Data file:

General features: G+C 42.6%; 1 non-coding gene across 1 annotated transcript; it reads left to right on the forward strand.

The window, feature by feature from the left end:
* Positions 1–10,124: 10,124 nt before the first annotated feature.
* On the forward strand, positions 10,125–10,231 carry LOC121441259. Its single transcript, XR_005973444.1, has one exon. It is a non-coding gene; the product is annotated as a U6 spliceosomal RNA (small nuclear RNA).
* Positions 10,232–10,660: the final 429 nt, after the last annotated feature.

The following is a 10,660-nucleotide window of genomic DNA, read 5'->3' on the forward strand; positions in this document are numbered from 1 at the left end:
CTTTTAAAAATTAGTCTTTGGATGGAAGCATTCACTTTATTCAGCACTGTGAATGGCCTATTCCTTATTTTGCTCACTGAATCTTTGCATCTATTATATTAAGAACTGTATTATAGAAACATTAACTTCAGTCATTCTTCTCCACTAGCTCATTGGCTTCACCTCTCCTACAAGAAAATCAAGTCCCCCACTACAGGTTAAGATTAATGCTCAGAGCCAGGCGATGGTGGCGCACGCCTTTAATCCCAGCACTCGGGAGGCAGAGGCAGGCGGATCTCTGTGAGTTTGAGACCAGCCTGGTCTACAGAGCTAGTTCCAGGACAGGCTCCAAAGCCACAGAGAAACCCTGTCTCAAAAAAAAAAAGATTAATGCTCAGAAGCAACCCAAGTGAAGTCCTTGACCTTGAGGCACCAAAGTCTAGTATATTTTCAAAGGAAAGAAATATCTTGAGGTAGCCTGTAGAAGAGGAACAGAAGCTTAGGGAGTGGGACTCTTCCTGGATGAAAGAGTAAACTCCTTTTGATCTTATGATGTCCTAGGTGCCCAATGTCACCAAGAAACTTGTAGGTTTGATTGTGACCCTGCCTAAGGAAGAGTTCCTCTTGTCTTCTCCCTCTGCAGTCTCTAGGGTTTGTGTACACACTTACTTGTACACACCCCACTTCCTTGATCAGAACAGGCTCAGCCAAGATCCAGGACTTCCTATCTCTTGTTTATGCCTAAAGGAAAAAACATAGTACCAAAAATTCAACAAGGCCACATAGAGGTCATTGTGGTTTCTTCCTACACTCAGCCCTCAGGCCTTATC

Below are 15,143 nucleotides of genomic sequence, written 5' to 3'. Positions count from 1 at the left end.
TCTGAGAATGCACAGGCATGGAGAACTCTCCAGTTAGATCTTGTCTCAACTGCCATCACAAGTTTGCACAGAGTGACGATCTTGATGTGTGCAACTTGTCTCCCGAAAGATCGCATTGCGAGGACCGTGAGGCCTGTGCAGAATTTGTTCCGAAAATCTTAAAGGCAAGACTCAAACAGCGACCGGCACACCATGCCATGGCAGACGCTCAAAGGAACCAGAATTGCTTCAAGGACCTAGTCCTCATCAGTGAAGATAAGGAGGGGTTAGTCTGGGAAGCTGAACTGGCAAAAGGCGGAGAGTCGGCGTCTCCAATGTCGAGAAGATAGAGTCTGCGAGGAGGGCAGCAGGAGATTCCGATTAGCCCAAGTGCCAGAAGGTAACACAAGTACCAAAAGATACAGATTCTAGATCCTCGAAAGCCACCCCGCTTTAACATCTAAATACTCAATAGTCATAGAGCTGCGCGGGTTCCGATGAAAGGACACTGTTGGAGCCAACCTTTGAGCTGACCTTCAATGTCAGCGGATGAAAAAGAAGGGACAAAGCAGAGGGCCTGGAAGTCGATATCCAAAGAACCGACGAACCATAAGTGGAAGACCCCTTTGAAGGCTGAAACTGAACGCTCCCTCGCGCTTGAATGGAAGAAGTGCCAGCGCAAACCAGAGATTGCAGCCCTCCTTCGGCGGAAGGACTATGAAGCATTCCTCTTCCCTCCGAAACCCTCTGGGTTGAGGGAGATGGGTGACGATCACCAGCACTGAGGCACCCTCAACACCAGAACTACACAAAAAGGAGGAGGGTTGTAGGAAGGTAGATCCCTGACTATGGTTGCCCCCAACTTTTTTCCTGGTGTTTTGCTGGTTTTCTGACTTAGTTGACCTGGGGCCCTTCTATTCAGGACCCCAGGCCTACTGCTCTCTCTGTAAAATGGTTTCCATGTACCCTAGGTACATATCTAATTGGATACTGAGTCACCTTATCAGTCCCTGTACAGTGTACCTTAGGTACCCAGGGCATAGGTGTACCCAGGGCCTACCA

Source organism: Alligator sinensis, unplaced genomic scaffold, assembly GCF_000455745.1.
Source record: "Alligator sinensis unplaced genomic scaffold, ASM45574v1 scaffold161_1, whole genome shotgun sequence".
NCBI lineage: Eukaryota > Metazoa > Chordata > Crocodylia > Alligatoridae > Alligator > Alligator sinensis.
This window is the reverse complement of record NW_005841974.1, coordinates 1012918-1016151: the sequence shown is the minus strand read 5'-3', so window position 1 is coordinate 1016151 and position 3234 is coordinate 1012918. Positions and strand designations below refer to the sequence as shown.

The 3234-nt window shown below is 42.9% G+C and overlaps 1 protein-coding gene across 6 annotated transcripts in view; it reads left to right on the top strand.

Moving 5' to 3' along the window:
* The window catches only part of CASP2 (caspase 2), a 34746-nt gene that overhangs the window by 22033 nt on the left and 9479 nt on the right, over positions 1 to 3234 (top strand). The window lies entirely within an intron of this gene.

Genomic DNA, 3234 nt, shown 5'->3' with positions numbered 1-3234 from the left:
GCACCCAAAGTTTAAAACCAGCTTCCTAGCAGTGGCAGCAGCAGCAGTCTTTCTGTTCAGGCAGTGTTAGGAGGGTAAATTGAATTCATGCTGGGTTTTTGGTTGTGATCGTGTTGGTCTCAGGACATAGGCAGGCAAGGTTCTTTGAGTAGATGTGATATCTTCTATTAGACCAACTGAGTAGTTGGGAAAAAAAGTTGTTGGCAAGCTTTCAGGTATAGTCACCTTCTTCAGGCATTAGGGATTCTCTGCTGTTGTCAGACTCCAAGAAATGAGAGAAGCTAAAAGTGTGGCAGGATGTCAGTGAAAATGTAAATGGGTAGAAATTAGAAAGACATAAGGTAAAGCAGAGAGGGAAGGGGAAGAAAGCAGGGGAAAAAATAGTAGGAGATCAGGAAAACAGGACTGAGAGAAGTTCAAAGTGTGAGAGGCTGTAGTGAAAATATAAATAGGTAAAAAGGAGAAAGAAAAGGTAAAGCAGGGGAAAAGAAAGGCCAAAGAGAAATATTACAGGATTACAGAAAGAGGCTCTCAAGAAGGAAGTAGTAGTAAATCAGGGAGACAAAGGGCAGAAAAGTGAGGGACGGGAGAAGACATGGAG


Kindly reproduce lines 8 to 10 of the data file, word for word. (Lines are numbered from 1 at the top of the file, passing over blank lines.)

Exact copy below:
Below are 15,143 nucleotides of genomic sequence, written 5' to 3'. Positions count from 1 at the left end.
TCTGAGAATGCACAGGCATGGAGAACTCTCCAGTTAGATCTTGTCTCAACTGCCATCACAAGTTTGCACAGAGTGACGATCTTGATGTGTGCAACTTGTCTCCCGAAAGATCGCATTGCGAGGACCGTGAGGCCTGTGCAGAATTTGTTCCGAAAATCTTAAAGGCAAGACTCAAACAGCGACCGGCACACCATGCCATGGCAGACGCTCAAAGGAACCAGAATTGCTTCAAGGACCTAGTCCTCATCAGTGAAGATAAGGAGGGGTTAGTCTGGGAAGCTGAACTGGCAAAAGGCGGAGAGTCGGCGTCTCCAATGTCGAGAAGATAGAGTCTGCGAGGAGGGCAGCAGGAGATTCCGATTAGCCCAAGTGCCAGAAGGTAACACAAGTACCAAAAGATACAGATTCTAGATCCTCGAAAGCCACCCCGCTTTAACATCTAAATACTCAATAGTCATAGAGCTGCGCGGGTTCCGATGAAAGGACACTGTTGGAGCCAACCTTTGAGCTGACCTTCAATGTCAGCGGATGAAAAAGAAGGGACAAAGCAGAGGGCCTGGAAGTCGATATCCAAAGAACCGACGAACCATAAGTGGAAGACCCCTTTGAAGGCTGAAACTGAACGCTCCCTCGCGCTTGAATGGAAGAAGTGCCAGCGCAAACCAGAGATTGCAGCCCTCCTTCGGCGGAAGGACTATGAAGCATTCCTCTTCCCTCCGAAACCCTCTGGGTTGAGGGAGATGGGTGACGATCACCAGCACTGAGGCACCCTCAACACCAGAACTACACAAAAAGGAGGAGGGTTGTAGGAAGGTAGATCCCTGACTATGGTTGCCCCCAACTTTTTTCCTGGTGTTTTGCTGGTTTTCTGACTTAGTTGACCTGGGGCCCTTCTATTCAGGACCCCAGGCCTACTGCTCTCTCTGTAAAATGGTTTCCATGTACCCTAGGTACATATCTAATTGGATACTGAGTCACCTTATCAGTCCCTGTACAGTGTACCTTAGGTACCCAGGGCATAGGTGTACCCAGGGCCTACCA

Source organism: Alligator sinensis, unplaced genomic scaffold, assembly GCF_000455745.1.